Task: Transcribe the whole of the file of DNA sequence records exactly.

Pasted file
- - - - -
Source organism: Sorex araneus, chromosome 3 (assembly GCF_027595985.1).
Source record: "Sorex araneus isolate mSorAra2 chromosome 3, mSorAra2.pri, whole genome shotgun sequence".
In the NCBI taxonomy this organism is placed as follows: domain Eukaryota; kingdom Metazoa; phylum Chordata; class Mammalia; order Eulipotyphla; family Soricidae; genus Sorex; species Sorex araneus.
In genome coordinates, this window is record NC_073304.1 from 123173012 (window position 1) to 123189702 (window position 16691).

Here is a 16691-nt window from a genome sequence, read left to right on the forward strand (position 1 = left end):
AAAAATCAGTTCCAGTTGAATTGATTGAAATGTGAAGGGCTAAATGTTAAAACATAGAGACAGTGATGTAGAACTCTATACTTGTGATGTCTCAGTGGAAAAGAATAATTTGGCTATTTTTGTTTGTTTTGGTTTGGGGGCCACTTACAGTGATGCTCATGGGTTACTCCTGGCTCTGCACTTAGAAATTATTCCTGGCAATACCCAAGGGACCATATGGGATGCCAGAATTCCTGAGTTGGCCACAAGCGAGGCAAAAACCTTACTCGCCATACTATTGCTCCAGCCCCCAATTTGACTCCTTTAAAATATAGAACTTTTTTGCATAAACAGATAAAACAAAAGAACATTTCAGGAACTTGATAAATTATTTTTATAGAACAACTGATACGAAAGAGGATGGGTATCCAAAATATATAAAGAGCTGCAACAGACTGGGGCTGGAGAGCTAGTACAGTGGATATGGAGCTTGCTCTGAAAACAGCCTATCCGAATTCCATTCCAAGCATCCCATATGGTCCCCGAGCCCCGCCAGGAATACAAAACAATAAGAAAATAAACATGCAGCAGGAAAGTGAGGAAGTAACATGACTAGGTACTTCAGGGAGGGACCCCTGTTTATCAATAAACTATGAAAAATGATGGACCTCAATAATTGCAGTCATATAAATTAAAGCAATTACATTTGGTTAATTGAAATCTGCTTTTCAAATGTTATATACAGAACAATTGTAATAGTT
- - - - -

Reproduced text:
Source organism: Sorex araneus, chromosome 3 (assembly GCF_027595985.1).
Source record: "Sorex araneus isolate mSorAra2 chromosome 3, mSorAra2.pri, whole genome shotgun sequence".
In the NCBI taxonomy this organism is placed as follows: domain Eukaryota; kingdom Metazoa; phylum Chordata; class Mammalia; order Eulipotyphla; family Soricidae; genus Sorex; species Sorex araneus.
In genome coordinates, this window is record NC_073304.1 from 123173012 (window position 1) to 123189702 (window position 16691).

Here is a 16691-nt window from a genome sequence, read left to right on the forward strand (position 1 = left end):
AAAAATCAGTTCCAGTTGAATTGATTGAAATGTGAAGGGCTAAATGTTAAAACATAGAGACAGTGATGTAGAACTCTATACTTGTGATGTCTCAGTGGAAAAGAATAATTTGGCTATTTTTGTTTGTTTTGGTTTGGGGGCCACTTACAGTGATGCTCATGGGTTACTCCTGGCTCTGCACTTAGAAATTATTCCTGGCAATACCCAAGGGACCATATGGGATGCCAGAATTCCTGAGTTGGCCACAAGCGAGGCAAAAACCTTACTCGCCATACTATTGCTCCAGCCCCCAATTTGACTCCTTTAAAATATAGAACTTTTTTGCATAAACAGATAAAACAAAAGAACATTTCAGGAACTTGATAAATTATTTTTATAGAACAACTGATACGAAAGAGGATGGGTATCCAAAATATATAAAGAGCTGCAACAGACTGGGGCTGGAGAGCTAGTACAGTGGATATGGAGCTTGCTCTGAAAACAGCCTATCCGAATTCCATTCCAAGCATCCCATATGGTCCCCGAGCCCCGCCAGGAATACAAAACAATAAGAAAATAAACATGCAGCAGGAAAGTGAGGAAGTAACATGACTAGGTACTTCAGGGAGGGACCCCTGTTTATCAATAAACTATGAAAAATGATGGACCTCAATAATTGCAGTCATATAAATTAAAGCAATTACATTTGGTTAATTGAAATCTGCTTTTCAAATGTTATATACAGAACAATTGTAATAGTT